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English definition of “tough”

tough

adjective (STRONG)    /tʌf/
B2 strong; not easily broken or made weaker or defeated: These toys are made from tough plastic. Children's shoes need to be tough. You have to be tough to be successful in politics.informal Their lawyer is a real tough customer/nut (= person).Physically strong and powerful C2 strong and determined: Tough new safety standards have been introduced for cars. There have been calls for tougher controls/restrictions on what newspapers are allowed to print. After some tough bargaining, we finally agreed on a deal. I think it's time the police got tougher on/with (= treated more severely) people who drink and drive. The government is continuing to take a tough line on terrorism.Strong-willed toughly     /ˈtʌf.li/ adverb These boots are very toughly (= strongly) made. The newspaper published a toughly worded article about racist behaviour. We live in a toughly competitive world.Physically strong and powerful toughness     /ˈtʌf.nəs/ C2 She has a reputation for toughness (= being strong and determined). They can't face the toughness of the competition.ComplexityDifficult to understandPower and intensityEnergy, force and power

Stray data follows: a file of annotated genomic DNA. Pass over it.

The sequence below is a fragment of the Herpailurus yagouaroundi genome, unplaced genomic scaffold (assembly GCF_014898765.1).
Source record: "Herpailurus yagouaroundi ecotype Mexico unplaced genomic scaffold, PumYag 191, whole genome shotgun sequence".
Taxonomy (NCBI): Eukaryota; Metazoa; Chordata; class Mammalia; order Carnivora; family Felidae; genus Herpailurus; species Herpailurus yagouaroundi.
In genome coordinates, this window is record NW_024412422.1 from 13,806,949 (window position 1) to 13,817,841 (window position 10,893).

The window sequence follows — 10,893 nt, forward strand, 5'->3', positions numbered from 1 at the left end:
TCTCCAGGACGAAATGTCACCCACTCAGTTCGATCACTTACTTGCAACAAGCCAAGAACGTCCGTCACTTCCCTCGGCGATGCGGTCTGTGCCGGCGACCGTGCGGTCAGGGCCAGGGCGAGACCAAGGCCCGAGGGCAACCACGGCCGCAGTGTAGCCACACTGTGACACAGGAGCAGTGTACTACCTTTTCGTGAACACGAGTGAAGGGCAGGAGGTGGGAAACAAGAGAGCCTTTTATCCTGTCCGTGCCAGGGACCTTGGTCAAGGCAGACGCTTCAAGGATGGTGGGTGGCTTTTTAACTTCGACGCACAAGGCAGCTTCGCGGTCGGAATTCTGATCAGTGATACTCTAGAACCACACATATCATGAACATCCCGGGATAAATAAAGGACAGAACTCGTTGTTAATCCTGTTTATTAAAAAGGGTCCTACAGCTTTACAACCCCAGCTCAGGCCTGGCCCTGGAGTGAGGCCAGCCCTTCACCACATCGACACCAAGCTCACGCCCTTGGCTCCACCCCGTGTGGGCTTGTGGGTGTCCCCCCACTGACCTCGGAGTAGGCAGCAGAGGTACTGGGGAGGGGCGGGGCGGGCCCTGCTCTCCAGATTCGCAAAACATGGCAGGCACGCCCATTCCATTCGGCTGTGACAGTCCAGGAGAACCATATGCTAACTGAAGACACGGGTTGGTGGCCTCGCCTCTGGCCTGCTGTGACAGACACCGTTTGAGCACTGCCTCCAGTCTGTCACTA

(Definition of tough adjective (STRONG) from the Cambridge Advanced Learner's Dictionary & Thesaurus © Cambridge University Press)
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